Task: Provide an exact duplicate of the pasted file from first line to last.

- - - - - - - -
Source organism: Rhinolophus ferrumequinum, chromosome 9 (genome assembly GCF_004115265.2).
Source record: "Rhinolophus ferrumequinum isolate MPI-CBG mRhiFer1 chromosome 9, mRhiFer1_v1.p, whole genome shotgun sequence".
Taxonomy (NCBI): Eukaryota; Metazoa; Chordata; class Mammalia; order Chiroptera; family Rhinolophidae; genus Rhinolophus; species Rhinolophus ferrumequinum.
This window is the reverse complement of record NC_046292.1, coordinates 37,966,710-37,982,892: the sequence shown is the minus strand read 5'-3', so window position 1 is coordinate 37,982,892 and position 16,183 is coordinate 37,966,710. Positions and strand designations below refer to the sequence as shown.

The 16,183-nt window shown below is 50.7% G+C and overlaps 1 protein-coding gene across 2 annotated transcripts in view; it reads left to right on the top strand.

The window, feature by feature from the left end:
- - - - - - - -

Source organism: Rhinolophus ferrumequinum, chromosome 9 (genome assembly GCF_004115265.2).
Source record: "Rhinolophus ferrumequinum isolate MPI-CBG mRhiFer1 chromosome 9, mRhiFer1_v1.p, whole genome shotgun sequence".
Taxonomy (NCBI): Eukaryota; Metazoa; Chordata; class Mammalia; order Chiroptera; family Rhinolophidae; genus Rhinolophus; species Rhinolophus ferrumequinum.
This window is the reverse complement of record NC_046292.1, coordinates 37,966,710-37,982,892: the sequence shown is the minus strand read 5'-3', so window position 1 is coordinate 37,982,892 and position 16,183 is coordinate 37,966,710. Positions and strand designations below refer to the sequence as shown.

The 16,183-nt window shown below is 50.7% G+C and overlaps 1 protein-coding gene across 2 annotated transcripts in view; it reads left to right on the top strand.

The window, feature by feature from the left end: